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opera in three acts

Music by Scott Joplin
Libretto by the composer
About Treemonisha

Treemonisha became Scott Joplin's obsession after its composition sometime in the first decade of this century. In 1911 he published the piano score, and in 1915 he held a trial reading for potential backers of the show. The backers were not interested, however, and the show was not performed in full until 1972, in Atlanta, Georgia, in a concert performance by the Atlanta Symphony and the Morehouse College Music Department, with Robert Shaw conducting. Its professional premiere was with the Houston Grand Opera in May of 1975.

Cast of Characters
Treemonisha Monisha
Remus Ned
Zodzetrick Lucy
Andy Luddud
Cephus Simon
Parson Alltalk
Corn-huskers, conjurors, cotton pickers, visitors, etc.

Act I

In a plantation run by free Blacks, Monisha is approached by a witch doctor, Zodzetrick, who want to sell her a bag of luck. Her husband, Ned, and daughter, Treemonisha, chase the man away; Remus tells him how Treemonisha, "the only educated person of our race," taught him to read, to write, and to reject superstition. The corn-huskers return from the fields and there is a dance, after which Treemonisha starts to make herself a wreath out of the leaves of the tree that stands in front of her cabin. Monisha stops her; she tells her that she is not really her daughter, that she and Ned found her one morning underneath that tree. Treemonisha tells her that she still considers them her parents, and she goes with Lucy into the forset to gather leaves from a different tree, while the rest of the corn-huskers are led in a prayer meeting by Parson Alltalk. Lucy returns alone, however, and tells them that the conjurors have kidnapped Treemonisha. The men run off to rescue her; Remus, after stopping to disguise himself with a scarecrow from the field, follows them.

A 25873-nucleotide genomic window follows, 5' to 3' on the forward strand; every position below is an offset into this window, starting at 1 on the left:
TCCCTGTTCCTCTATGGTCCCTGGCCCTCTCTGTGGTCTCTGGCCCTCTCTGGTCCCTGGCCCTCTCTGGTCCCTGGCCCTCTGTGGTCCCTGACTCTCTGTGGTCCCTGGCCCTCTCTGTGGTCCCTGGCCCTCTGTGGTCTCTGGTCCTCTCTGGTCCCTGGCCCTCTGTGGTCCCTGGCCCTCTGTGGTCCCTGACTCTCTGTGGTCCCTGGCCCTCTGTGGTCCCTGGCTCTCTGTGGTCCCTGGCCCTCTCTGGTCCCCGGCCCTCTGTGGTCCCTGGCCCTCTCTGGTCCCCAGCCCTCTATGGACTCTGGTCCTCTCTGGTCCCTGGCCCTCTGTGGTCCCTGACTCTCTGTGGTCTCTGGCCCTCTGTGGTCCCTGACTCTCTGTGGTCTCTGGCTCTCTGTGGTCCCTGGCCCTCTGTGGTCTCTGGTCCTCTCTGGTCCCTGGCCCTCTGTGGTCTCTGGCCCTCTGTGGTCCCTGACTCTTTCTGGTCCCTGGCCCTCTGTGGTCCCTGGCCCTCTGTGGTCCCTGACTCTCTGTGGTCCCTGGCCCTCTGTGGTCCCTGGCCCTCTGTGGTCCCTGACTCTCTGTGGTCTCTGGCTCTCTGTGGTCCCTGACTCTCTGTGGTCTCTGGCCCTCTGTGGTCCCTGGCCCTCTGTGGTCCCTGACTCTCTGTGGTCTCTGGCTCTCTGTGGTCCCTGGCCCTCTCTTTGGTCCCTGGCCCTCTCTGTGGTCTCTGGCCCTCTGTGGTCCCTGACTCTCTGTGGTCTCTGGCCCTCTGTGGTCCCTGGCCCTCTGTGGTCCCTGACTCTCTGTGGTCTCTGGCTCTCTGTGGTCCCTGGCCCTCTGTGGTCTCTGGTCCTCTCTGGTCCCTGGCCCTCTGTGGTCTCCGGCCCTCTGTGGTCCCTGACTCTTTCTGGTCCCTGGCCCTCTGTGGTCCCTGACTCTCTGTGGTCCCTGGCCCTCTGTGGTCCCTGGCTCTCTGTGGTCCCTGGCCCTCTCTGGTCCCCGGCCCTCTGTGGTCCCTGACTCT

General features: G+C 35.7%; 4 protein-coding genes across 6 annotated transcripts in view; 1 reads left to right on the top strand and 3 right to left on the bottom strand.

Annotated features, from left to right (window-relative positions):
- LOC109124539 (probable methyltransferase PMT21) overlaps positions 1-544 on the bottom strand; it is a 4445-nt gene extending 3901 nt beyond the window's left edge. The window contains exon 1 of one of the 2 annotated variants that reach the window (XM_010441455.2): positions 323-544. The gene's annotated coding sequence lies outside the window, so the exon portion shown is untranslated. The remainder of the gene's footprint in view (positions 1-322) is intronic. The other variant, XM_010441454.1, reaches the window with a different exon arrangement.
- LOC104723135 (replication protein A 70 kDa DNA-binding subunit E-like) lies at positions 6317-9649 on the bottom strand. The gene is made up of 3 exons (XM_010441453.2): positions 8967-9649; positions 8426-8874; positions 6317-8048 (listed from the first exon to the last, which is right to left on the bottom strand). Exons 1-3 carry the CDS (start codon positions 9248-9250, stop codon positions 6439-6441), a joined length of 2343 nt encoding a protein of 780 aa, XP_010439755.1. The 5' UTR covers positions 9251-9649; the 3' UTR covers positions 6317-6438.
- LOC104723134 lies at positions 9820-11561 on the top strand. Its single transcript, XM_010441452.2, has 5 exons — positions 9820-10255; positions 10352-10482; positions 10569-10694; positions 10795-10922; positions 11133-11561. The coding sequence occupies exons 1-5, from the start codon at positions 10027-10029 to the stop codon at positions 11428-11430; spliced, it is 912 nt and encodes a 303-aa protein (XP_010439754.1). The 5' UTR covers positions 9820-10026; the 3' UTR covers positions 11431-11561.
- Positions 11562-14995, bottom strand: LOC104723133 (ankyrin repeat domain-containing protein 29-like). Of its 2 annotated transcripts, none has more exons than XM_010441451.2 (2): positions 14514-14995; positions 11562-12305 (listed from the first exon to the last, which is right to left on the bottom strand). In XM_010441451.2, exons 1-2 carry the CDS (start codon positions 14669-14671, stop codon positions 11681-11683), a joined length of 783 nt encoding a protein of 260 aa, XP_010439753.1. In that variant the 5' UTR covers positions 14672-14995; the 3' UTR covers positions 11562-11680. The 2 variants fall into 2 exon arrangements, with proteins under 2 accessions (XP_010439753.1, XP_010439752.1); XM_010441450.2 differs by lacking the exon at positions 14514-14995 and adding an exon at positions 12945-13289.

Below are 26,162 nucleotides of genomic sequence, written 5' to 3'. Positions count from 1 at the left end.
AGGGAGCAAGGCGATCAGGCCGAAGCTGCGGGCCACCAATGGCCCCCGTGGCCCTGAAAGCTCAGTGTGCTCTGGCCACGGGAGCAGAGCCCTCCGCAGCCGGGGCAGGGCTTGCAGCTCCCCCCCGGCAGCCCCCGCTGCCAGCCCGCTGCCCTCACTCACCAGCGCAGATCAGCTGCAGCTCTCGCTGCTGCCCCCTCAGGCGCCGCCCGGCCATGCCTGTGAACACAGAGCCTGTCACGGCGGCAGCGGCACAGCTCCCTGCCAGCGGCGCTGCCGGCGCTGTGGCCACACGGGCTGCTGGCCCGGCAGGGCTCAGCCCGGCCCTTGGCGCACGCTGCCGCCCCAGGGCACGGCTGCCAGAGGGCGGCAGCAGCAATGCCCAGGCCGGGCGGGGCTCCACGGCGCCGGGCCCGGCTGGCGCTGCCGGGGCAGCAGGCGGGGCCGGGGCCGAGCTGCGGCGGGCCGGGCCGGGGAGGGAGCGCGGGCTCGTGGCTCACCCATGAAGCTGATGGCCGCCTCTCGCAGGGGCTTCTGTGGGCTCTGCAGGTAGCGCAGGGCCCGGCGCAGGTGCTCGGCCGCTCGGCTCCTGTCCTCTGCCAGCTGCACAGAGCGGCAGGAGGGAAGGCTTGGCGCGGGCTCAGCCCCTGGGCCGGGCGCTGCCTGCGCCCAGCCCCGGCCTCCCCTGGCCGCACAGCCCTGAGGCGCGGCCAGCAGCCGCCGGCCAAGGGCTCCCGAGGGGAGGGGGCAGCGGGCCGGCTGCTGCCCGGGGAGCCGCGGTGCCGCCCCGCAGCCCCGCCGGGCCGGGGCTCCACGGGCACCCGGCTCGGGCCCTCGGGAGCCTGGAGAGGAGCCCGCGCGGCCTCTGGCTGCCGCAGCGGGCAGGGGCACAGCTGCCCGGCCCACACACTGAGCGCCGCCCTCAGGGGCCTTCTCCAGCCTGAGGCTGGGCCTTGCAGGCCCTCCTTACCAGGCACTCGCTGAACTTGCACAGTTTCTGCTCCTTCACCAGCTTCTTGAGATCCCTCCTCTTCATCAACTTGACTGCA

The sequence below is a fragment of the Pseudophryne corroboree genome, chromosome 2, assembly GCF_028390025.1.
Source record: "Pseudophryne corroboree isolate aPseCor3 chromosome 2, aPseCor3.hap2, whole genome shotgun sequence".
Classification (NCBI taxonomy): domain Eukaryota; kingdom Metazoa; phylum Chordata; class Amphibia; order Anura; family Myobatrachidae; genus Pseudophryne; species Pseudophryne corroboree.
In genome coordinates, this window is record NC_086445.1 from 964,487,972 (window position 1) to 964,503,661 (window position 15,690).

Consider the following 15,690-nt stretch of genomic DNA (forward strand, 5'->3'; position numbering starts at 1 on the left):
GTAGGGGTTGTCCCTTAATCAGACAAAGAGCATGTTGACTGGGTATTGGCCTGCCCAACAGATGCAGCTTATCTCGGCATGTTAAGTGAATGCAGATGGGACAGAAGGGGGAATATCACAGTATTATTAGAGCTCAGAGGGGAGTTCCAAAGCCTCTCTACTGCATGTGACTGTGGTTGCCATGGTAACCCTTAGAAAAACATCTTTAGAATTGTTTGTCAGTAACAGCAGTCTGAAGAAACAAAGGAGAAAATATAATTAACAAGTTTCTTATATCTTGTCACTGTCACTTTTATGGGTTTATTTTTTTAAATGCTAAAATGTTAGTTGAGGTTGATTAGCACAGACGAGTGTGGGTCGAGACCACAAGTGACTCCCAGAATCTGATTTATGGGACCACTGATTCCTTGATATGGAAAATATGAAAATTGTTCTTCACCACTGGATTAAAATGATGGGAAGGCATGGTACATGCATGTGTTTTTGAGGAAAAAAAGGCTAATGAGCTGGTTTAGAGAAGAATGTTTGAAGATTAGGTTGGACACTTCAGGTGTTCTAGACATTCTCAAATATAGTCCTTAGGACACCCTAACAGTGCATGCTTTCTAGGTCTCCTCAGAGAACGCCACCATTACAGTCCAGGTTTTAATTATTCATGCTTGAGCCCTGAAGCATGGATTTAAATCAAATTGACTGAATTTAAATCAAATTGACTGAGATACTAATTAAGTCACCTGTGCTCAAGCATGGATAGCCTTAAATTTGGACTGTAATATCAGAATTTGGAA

Act II

At their meeting in the woods, the conjurors decide that they must punish Treemonisha for trying to turn the people away from superstition by pushing her into a wasp's nest. After passing a ballet of bears, they arrive at the wasp's nest; however, the superstitious conjurors are frightened away by Remus in his scarecrow disguise, whom they take for the devil. As they head home, Remus and Treemonisha pass a group of cotton-pickers finishing work and heading for dinner.


Ned and Monisha are worried about their daughter, but soon she and Remus arrive. They are followed by the corn-husking boys, who have captured two of the conjurors, Zodzetrick and Luddud. The people are ready to beat them for kidnapping Treemonisha, but she tells them to release the conjurors instead. They obey, if reluctantly, as Remus tells them all that two wrongs do not make a right. At Treemonisha's request, they pardon the two conjurors, and all shake hands. As the community asks Treemonisha to be it leader, everyone joins in a dance in celebration.


Scott Joplin


Houston Grand Opera/Gunther Schuller

2 CD / Deutsche Grammophon (1976)

Last update: January 1, 2009